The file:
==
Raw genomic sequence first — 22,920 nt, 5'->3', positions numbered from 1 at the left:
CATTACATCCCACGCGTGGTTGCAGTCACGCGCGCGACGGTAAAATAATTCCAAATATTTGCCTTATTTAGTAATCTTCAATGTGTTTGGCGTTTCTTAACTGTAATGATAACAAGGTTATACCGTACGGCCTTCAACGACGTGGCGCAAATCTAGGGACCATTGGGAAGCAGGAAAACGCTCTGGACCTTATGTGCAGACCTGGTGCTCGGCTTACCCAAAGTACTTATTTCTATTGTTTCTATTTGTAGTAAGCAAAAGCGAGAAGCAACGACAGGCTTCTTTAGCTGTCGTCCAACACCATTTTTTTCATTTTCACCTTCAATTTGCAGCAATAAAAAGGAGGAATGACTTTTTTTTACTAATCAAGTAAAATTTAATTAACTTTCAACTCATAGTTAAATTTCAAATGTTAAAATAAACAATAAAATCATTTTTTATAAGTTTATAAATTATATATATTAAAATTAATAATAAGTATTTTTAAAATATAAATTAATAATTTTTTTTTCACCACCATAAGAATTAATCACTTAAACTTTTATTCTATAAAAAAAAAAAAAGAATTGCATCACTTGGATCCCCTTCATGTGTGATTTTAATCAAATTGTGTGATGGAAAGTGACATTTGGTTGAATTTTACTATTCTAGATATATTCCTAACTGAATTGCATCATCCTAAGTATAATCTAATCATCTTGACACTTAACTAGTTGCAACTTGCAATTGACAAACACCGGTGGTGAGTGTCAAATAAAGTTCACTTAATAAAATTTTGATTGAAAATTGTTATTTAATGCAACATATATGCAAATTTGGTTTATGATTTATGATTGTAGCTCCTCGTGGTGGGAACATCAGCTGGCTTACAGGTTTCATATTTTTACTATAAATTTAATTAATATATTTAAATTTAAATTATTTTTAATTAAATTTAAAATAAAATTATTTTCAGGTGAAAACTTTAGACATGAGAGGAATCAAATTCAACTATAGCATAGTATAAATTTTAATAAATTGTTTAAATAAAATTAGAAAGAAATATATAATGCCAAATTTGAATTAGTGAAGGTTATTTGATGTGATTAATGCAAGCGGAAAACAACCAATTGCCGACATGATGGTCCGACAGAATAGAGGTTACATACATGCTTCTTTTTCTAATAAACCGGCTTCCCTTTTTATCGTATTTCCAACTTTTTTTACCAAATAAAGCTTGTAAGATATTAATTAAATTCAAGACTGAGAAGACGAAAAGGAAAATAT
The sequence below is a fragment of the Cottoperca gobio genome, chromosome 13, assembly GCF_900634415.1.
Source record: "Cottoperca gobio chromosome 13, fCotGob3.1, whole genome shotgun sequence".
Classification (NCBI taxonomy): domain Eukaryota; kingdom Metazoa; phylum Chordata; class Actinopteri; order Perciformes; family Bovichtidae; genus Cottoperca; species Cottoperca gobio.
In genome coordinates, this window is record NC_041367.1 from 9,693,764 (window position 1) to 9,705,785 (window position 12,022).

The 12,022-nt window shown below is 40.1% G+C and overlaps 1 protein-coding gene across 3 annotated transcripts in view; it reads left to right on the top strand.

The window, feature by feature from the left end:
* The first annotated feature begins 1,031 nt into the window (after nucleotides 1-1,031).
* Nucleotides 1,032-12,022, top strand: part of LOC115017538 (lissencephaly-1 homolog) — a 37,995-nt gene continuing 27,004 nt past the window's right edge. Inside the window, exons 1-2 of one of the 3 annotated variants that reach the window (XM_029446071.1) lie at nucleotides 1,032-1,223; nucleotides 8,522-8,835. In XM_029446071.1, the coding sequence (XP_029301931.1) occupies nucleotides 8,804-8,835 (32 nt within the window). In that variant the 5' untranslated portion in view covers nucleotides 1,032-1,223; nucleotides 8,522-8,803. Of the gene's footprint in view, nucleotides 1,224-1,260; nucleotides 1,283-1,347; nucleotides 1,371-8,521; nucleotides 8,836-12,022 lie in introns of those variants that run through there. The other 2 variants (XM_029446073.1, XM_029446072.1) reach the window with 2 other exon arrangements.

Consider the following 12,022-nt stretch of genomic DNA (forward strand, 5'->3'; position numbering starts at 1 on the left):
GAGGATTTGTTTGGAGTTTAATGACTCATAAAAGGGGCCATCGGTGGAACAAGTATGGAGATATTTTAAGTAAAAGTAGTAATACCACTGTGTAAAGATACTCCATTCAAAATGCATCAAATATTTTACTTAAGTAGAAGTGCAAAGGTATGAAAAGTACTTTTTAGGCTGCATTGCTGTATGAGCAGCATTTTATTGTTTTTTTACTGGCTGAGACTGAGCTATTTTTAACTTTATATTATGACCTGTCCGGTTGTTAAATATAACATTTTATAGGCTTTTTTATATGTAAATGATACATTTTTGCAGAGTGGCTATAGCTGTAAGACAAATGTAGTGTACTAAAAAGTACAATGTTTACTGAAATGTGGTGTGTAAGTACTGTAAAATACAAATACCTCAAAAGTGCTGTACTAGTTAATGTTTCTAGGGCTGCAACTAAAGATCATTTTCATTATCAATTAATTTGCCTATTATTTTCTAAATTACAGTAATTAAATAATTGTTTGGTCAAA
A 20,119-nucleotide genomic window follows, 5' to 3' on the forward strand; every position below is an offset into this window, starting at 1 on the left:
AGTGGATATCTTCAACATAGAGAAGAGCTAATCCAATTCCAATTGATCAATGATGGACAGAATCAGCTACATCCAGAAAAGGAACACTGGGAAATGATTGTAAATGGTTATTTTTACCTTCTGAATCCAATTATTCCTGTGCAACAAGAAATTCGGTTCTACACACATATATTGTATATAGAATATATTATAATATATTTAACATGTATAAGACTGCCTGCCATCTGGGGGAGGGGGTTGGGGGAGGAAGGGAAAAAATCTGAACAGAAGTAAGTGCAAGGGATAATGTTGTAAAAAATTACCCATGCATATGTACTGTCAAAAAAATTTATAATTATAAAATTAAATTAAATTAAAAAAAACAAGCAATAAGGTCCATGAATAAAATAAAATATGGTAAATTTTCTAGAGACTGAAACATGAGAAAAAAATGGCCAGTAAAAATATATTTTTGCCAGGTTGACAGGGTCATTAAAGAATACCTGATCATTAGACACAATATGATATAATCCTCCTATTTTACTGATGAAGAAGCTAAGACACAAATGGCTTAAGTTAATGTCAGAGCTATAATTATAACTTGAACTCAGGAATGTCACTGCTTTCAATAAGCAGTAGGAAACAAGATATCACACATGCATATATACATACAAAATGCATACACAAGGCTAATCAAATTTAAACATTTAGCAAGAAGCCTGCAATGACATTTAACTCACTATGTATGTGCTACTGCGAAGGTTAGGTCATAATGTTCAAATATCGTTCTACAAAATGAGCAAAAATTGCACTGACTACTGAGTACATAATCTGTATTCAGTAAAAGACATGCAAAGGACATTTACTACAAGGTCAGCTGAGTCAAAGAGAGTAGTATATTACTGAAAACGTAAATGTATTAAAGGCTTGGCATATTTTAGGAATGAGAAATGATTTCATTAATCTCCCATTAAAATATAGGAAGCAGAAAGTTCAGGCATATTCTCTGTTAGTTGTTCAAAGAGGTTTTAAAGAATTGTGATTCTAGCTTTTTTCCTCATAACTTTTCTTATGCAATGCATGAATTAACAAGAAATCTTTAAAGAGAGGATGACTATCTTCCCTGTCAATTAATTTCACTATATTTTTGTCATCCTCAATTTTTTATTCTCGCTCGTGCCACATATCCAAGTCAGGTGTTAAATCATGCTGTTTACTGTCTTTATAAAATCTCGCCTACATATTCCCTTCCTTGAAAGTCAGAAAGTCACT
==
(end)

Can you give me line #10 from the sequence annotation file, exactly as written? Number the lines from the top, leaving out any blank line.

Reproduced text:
* Nucleotides 1,032-12,022, top strand: part of LOC115017538 (lissencephaly-1 homolog) — a 37,995-nt gene continuing 27,004 nt past the window's right edge. Inside the window, exons 1-2 of one of the 3 annotated variants that reach the window (XM_029446071.1) lie at nucleotides 1,032-1,223; nucleotides 8,522-8,835. In XM_029446071.1, the coding sequence (XP_029301931.1) occupies nucleotides 8,804-8,835 (32 nt within the window). In that variant the 5' untranslated portion in view covers nucleotides 1,032-1,223; nucleotides 8,522-8,803. Of the gene's footprint in view, nucleotides 1,224-1,260; nucleotides 1,283-1,347; nucleotides 1,371-8,521; nucleotides 8,836-12,022 lie in introns of those variants that run through there. The other 2 variants (XM_029446073.1, XM_029446072.1) reach the window with 2 other exon arrangements.